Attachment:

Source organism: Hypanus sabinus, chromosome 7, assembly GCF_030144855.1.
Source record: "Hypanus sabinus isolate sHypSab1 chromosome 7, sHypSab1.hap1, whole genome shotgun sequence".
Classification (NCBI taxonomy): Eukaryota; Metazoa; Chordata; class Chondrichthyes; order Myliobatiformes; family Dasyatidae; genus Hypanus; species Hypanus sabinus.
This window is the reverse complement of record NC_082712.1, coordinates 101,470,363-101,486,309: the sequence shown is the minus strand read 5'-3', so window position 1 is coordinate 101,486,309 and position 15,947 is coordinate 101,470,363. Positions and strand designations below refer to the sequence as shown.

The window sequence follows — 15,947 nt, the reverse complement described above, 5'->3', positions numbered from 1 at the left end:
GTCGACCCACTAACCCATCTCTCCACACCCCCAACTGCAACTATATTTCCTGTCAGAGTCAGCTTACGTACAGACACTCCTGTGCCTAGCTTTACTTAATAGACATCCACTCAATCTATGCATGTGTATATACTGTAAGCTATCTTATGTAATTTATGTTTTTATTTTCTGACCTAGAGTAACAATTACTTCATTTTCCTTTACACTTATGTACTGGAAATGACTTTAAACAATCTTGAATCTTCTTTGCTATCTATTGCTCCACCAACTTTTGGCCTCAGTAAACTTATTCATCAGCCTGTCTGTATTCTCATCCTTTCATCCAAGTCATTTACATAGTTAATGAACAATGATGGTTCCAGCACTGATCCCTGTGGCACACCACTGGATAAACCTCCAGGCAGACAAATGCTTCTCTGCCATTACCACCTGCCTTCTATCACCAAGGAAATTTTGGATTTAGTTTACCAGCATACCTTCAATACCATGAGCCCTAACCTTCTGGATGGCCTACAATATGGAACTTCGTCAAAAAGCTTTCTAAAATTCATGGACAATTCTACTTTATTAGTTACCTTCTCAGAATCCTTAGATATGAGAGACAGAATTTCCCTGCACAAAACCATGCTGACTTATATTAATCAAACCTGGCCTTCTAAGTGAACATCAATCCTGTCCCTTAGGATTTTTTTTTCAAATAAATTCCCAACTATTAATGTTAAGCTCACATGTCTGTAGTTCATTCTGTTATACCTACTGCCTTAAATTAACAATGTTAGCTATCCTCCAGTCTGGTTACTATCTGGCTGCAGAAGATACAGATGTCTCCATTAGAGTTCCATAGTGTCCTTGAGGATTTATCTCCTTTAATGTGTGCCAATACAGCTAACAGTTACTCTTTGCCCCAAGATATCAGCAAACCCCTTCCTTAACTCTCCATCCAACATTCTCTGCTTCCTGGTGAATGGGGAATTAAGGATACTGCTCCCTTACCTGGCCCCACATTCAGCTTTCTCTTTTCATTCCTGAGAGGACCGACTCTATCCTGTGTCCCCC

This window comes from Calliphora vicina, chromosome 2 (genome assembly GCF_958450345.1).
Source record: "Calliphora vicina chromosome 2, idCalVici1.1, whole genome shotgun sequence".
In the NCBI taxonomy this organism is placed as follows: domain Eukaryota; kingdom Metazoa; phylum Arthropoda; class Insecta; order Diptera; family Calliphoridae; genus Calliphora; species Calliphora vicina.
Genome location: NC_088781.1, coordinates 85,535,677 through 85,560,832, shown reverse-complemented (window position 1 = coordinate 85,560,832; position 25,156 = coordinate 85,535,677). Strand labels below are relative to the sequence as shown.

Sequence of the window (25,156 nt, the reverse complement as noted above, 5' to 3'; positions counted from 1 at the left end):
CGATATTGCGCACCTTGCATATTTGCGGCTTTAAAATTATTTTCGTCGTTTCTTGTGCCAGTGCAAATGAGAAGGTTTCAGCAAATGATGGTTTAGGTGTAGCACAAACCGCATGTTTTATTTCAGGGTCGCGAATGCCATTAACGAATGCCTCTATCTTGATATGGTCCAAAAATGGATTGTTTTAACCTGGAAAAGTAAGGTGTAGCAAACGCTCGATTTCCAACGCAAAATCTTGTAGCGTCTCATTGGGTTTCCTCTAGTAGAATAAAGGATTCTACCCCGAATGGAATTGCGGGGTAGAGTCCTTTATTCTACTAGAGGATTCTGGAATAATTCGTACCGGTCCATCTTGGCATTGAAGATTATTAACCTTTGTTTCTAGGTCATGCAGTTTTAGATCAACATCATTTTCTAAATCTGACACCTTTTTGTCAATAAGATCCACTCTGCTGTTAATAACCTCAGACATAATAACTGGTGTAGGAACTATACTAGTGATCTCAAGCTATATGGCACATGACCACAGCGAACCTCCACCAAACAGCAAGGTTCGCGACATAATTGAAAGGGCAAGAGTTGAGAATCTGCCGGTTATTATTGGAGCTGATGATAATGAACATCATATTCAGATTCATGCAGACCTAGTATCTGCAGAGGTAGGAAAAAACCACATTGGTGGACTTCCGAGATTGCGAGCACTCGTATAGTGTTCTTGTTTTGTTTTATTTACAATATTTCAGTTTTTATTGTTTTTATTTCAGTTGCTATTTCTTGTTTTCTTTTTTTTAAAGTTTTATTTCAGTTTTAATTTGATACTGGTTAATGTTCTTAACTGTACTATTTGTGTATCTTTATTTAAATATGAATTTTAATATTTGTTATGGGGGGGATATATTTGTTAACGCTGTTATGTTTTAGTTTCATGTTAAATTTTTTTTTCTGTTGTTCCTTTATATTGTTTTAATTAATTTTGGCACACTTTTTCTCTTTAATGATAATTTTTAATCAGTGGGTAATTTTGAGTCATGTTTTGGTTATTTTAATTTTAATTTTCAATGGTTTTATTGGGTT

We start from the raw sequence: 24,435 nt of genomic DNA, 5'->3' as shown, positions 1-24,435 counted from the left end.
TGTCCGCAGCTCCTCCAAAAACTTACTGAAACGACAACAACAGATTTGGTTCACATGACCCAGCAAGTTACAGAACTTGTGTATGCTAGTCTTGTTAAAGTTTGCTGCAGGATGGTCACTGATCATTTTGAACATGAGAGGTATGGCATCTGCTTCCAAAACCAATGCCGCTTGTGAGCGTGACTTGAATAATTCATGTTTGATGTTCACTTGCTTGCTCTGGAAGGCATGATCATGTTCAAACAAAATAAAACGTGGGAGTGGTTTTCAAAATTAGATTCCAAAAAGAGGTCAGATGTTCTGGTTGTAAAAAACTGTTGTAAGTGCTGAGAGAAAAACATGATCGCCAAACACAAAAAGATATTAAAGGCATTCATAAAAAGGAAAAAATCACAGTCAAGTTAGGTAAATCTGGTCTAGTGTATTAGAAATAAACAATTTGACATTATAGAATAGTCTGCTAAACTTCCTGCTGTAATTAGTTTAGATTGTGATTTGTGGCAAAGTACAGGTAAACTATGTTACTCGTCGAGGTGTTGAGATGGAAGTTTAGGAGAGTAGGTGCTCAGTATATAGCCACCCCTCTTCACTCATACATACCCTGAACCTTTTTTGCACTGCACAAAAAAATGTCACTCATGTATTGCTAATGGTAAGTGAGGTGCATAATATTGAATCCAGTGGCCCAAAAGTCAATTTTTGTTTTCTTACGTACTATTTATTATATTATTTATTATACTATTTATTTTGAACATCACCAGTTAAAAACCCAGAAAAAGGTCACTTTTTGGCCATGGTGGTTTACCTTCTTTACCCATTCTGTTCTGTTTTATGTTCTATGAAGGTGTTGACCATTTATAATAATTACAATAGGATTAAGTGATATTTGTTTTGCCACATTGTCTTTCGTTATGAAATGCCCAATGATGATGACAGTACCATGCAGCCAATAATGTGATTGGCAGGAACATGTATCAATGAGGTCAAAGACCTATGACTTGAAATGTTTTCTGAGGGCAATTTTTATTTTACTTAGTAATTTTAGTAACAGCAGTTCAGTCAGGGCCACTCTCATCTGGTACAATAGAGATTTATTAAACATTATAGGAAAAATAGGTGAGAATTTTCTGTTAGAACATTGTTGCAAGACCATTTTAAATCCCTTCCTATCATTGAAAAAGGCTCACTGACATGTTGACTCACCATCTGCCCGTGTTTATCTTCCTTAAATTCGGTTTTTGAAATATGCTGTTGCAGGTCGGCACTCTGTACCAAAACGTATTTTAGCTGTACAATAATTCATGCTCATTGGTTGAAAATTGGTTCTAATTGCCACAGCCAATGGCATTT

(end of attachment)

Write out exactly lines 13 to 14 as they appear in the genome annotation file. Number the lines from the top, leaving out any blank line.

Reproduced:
We start from the raw sequence: 24,435 nt of genomic DNA, 5'->3' as shown, positions 1-24,435 counted from the left end.
TGTCCGCAGCTCCTCCAAAAACTTACTGAAACGACAACAACAGATTTGGTTCACATGACCCAGCAAGTTACAGAACTTGTGTATGCTAGTCTTGTTAAAGTTTGCTGCAGGATGGTCACTGATCATTTTGAACATGAGAGGTATGGCATCTGCTTCCAAAACCAATGCCGCTTGTGAGCGTGACTTGAATAATTCATGTTTGATGTTCACTTGCTTGCTCTGGAAGGCATGATCATGTTCAAACAAAATAAAACGTGGGAGTGGTTTTCAAAATTAGATTCCAAAAAGAGGTCAGATGTTCTGGTTGTAAAAAACTGTTGTAAGTGCTGAGAGAAAAACATGATCGCCAAACACAAAAAGATATTAAAGGCATTCATAAAAAGGAAAAAATCACAGTCAAGTTAGGTAAATCTGGTCTAGTGTATTAGAAATAAACAATTTGACATTATAGAATAGTCTGCTAAACTTCCTGCTGTAATTAGTTTAGATTGTGATTTGTGGCAAAGTACAGGTAAACTATGTTACTCGTCGAGGTGTTGAGATGGAAGTTTAGGAGAGTAGGTGCTCAGTATATAGCCACCCCTCTTCACTCATACATACCCTGAACCTTTTTTGCACTGCACAAAAAAATGTCACTCATGTATTGCTAATGGTAAGTGAGGTGCATAATATTGAATCCAGTGGCCCAAAAGTCAATTTTTGTTTTCTTACGTACTATTTATTATATTATTTATTATACTATTTATTTTGAACATCACCAGTTAAAAACCCAGAAAAAGGTCACTTTTTGGCCATGGTGGTTTACCTTCTTTACCCATTCTGTTCTGTTTTATGTTCTATGAAGGTGTTGACCATTTATAATAATTACAATAGGATTAAGTGATATTTGTTTTGCCACATTGTCTTTCGTTATGAAATGCCCAATGATGATGACAGTACCATGCAGCCAATAATGTGATTGGCAGGAACATGTATCAATGAGGTCAAAGACCTATGACTTGAAATGTTTTCTGAGGGCAATTTTTATTTTACTTAGTAATTTTAGTAACAGCAGTTCAGTCAGGGCCACTCTCATCTGGTACAATAGAGATTTATTAAACATTATAGGAAAAATAGGTGAGAATTTTCTGTTAGAACATTGTTGCAAGACCATTTTAAATCCCTTCCTATCATTGAAAAAGGCTCACTGACATGTTGACTCACCATCTGCCCGTGTTTATCTTCCTTAAATTCGGTTTTTGAAATATGCTGTTGCAGGTCGGCACTCTGTACCAAAACGTATTTTAGCTGTACAATAATTCATGCTCATTGGTTGAAAATTGGTTCTAATTGCCACAGCCAATGGCATTT